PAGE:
Both halves were practically carbon copied. The first half kicked off just like any other match at the boiling Bombonera with everyone on the edge of their seats full of expectations. The initial twenty minutes were acceptable considering Central’s closed lines and excessive number of fouls not properly punished by the referee. At decent rhythm, both Edwin Cardona and Gino Peruzzi caused trouble on their wings, especially the latter who continues to prove that he can be the starting right-back without any question. Behind them, both youngsters Almendra and Balerdi did well enough to get recognition in the form of applauses coming down from the stands after certain interventions. Balerdi had a consecratory evening in the central saga and was Saturday’s MOTM for many having shown dominance in the air and anticipation even when out of position. Contrasting their valuable contributions, Fernando Gago, Darío Benedetto and Mauro Zárate’s performance seemed pace-lacking and severely limited by Central’s harsh marking. This became the source of all problems as Boca’s creative core got completely neutralised and little was made to revert that. Our boys still had possession of the ball throughout the entire half, but since we never capitalised on it, it was Central who often looked far more dangerous even with their rudimentary proposition. Slowly, the first half became flatter until the whistle was blown.
For the second half, everyone was expecting some changes, but Guillermo had other plans and sent the exact same monotonous team out to the pitch again. At first, it seemed like it had worked since the second half started the same way as the first. Boca had the ball and it appeared something good could be produced with it. However, the emotion lasted only twenty minutes and before Boca could produce anything useful within their creative deficiencies, the affair was put to bed again by Central’s bus-parking, leg-butchering tactics. When GBS finally decided to make some substitutions, as it is normal in him to be so ceremonious, the team’s last line started to gain meters, rushed by the clock. This allowed Central to have (and miss) the best chances approaching the end of the game in the form of counter-attacks. Those three consecutive chances wasted prove that Boca’s momentum often not only depends on its talent up front but also on the rival’s lack of talent up front. As an anecdote: Central got a man sent off with two minutes remaining. The number of early showers should have probably been three in our opinion, considering Central committed twenty-two fouls compared to Boca’s nine according to the Superliga official statistics. Nevertheless, this does not change the fact that Boca looked clueless again.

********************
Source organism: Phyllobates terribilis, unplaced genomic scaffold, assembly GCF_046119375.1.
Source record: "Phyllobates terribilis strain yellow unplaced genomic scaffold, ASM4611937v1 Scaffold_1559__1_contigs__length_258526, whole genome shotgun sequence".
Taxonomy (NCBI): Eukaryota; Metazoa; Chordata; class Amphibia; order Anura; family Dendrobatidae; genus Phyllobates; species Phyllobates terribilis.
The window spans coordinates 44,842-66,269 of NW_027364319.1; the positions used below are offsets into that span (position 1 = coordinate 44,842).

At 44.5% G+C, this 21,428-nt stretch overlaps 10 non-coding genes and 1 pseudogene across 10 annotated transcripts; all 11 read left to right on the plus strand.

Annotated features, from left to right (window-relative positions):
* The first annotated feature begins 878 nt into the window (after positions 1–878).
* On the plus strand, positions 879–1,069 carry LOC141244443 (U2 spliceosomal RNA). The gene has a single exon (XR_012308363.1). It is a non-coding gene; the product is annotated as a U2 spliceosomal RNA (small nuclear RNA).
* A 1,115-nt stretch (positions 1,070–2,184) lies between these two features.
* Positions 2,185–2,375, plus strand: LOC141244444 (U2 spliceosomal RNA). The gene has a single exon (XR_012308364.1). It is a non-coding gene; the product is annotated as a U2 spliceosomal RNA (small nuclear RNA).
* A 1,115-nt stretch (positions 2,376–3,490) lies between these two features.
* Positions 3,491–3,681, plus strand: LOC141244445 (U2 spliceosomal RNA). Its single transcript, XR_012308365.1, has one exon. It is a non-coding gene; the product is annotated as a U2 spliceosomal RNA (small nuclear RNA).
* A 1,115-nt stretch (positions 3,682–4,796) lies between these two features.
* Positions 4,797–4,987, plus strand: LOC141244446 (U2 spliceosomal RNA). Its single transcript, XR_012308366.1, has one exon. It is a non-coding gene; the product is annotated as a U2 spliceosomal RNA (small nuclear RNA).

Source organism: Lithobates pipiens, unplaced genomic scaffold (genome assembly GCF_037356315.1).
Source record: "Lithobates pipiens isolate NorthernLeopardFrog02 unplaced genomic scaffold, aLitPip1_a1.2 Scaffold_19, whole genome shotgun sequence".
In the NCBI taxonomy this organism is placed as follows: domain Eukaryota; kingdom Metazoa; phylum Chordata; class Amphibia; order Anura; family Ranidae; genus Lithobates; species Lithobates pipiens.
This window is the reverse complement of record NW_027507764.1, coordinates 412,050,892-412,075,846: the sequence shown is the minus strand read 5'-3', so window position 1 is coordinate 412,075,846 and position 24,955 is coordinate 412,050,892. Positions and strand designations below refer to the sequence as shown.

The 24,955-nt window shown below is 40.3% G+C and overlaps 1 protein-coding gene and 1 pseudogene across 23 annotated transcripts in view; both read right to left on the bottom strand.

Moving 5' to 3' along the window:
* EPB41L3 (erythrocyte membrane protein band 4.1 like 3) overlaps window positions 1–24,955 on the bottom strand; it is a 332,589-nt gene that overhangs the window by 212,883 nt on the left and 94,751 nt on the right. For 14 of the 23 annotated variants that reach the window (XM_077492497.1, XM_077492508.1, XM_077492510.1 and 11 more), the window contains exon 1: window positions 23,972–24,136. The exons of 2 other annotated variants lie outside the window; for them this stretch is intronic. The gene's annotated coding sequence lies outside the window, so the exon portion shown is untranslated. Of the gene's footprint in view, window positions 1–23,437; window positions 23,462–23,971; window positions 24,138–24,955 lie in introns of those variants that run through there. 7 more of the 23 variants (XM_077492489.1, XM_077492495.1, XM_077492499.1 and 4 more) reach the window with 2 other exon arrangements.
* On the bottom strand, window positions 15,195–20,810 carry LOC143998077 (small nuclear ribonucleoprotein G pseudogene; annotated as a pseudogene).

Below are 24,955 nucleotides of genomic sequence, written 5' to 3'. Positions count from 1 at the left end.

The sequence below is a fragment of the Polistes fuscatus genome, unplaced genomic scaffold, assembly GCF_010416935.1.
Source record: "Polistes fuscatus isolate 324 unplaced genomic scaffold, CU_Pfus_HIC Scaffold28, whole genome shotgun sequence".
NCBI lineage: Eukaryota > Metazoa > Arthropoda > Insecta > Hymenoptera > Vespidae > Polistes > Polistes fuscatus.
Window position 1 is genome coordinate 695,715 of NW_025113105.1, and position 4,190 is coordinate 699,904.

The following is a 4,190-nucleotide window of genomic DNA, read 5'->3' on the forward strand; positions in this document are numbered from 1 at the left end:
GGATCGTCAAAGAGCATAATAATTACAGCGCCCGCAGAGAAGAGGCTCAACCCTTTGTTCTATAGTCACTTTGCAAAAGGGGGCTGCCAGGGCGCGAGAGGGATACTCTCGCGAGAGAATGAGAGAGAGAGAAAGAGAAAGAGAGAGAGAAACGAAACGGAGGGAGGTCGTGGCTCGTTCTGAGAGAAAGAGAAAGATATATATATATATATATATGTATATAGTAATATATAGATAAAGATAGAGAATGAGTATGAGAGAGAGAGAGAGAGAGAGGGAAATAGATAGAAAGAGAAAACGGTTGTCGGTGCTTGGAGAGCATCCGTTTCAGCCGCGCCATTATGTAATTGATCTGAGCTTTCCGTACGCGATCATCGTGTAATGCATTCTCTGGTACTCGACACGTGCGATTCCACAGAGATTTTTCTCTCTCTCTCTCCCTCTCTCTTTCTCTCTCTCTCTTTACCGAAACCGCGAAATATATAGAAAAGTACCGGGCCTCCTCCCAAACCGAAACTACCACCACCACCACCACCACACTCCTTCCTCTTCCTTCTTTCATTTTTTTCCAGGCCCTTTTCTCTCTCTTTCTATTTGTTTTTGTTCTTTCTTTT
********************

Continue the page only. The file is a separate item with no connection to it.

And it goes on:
Separate paragraph for the fortune factor: the last chance of the game featured Pablo Pérez, who entered the game and immediately made a difference, hitting the ball with his face after a middle-height cross. The ball bounced off his cheek centimetres away from the goal line and went over the bar. Although it would have been unfair to win a game in which, apart from possession, it was very close between the two, winning is winning. Let’s hope for that luck to show up on Wednesday against Palmeiras, that way we will not have to suffer until the last second like against Cruzeiro.
To sum up, a dull encounter where practically nothing happened. Central got tired of fouling, a method that allowed them to cut off Boca’s supply towards their box. The Xeneize had a stunning 63 per cent possession record (the highest ever in the new Superliga format) and also tripled the number of passes. Hefty statistic indeed, however useless considering Central had the better chances and could have won the whole thing approaching the end.
Even though it is not the end of the world, the truth is that Boca are capable of doing much better in the Superliga. With that said, we would never deny that compared to the Copa Libertadores the Superliga becomes considerably less important. However, not securing a Libertadores spot this season could backfire should we not win the seventh Copa this year. Now that our task is fulfilled having warned about the risks of leaving the domestic championship unattended, we will proceed to switch to Copa Libertadores mode, at least until next weekend!